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Iconography and schemata: a communicating history in painting between China and the West, 1514-1885

posted on 2023-06-15, 15:43 authored by Joshua Gong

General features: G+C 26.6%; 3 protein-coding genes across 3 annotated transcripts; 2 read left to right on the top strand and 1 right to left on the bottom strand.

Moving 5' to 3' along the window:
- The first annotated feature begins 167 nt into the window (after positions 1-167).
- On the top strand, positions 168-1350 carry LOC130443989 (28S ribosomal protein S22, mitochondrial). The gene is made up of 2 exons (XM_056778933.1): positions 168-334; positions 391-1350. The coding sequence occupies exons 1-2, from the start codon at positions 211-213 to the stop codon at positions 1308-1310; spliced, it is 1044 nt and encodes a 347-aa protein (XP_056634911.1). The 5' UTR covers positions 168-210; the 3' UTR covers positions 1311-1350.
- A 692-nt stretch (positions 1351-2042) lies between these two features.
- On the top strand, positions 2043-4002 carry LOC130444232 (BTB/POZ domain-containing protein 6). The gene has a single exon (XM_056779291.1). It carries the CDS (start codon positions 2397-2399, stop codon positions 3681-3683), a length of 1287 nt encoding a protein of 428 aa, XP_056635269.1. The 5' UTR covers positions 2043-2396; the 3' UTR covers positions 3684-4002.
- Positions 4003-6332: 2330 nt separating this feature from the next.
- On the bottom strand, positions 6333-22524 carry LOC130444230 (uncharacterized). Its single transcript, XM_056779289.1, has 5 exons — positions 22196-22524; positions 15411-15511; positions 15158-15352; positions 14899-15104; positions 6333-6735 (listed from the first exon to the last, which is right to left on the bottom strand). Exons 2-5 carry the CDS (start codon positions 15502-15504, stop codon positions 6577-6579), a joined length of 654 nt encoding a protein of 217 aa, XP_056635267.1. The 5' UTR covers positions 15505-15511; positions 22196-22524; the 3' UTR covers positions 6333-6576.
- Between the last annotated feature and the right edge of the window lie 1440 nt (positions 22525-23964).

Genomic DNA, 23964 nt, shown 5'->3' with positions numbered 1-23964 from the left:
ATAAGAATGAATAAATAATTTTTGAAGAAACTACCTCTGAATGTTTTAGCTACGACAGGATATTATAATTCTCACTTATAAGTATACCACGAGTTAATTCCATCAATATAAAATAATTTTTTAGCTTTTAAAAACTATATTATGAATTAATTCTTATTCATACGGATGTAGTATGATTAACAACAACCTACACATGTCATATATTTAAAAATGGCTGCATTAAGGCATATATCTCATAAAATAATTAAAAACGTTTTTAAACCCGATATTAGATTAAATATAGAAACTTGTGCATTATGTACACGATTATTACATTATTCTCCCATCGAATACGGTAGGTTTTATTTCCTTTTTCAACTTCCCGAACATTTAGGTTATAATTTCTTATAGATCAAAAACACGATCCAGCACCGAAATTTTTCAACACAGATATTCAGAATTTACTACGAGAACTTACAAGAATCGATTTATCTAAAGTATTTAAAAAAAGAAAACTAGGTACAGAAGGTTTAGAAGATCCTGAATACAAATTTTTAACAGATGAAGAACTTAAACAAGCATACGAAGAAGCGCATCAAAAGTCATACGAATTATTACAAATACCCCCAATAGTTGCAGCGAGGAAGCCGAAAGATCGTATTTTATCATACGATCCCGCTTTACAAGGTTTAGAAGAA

In the West, Chinoiserie and Chinese export art have been studied extensively, however not until museology and modern curating revolutionised during the 1960s and 1970s, had researches in both fields fundamentally reached the breaking point in methods and approaches. In the past 30 years, it is discernable that Chinoiserie and Chinese export art could be merged under the banner of communicating art history, and comparative researches prevailed, which made such a tendency much more apparent. In Mainland China, serious studies have been conducted since the 1980s, further discoveries and arguments were made respectively based on the previous studies in the West. Nevertheless, the two researches have not been synthesized and recognized as a distinctive subject in the field of culture studies, cultural exchange and communication to be specific with the perspective of globalisation and modernisation. This book aims at elucidating that art history has never been absolutely isolated, geographically and culturally; and since the age of exploration, China and the West has been in direct contact, within which new tastes and styles emerged and changed the course of art. The curtain of communication between the two regions in painting was pulled up by the Portuguese explorers, who in 1514 reached China; and henceforth Westerners were able to trade with China directly. Catholic paintings were not only brought to China and gained tremendous response among the Chinese intellectuals, but also taught in Macau, where local artists started painting with Western manner. In Qing dynasty, paintings of Western manner were commissioned by the emperors for various purposes and the craftsmen at court brought the skills back to the provincial areas and reshaped the print industry. Meanwhile in Europe, Chinese objects appeared in masterpieces, and eventually paintings of Chinese taste were identified as Chinoiserie. Chinese fashion was extremely popular at the French court in the 18th century, and soon after it became prevalent throughout well nigh all European nations not only within the circle of aristocracy but also that of the common place. That social phenomenon was regard as Chinoiserie. More than a hundred paintings were selected to cover the time spin from 1514 to 1885, for representing the trajectory of as well as the turning points in the history of art, with degrees of profundity and accuracy. It is hoped that new discourses and approaches could be recognised and could benefit the future researches on connoisseurship, cultural exchange and social transition in early modern history of art. This book focuses on three different spheres of cultural production, namely religion, politics and economics, as a means to reconstruct the history and contextualise and de-contexualise objects of art for more reliable interpretations. By the end of the 19th century, it seemed that Chinoiserie as a social phenomenon in art was replaced by Japonaiserie, however in 1885, Japan declared abandoning sino-centric cultural sphere and embracing European civilisation with indestructible determination, as European culture was heading to the righteous path to the modern age. Even so, the artistic communication between China and the West did not cease to exist; and imperialist powers did not wipe out the traditional Chinese concept of art, rather China and the West both entered, ineluctably, into a new era of art: modernism. Chinoiseire and Chinese export paintings were generated throughout the history of globalication and cultural communication, and they could help reconstruct its history and brought its representation with degrees of the visualised grandiloquence and splendour.


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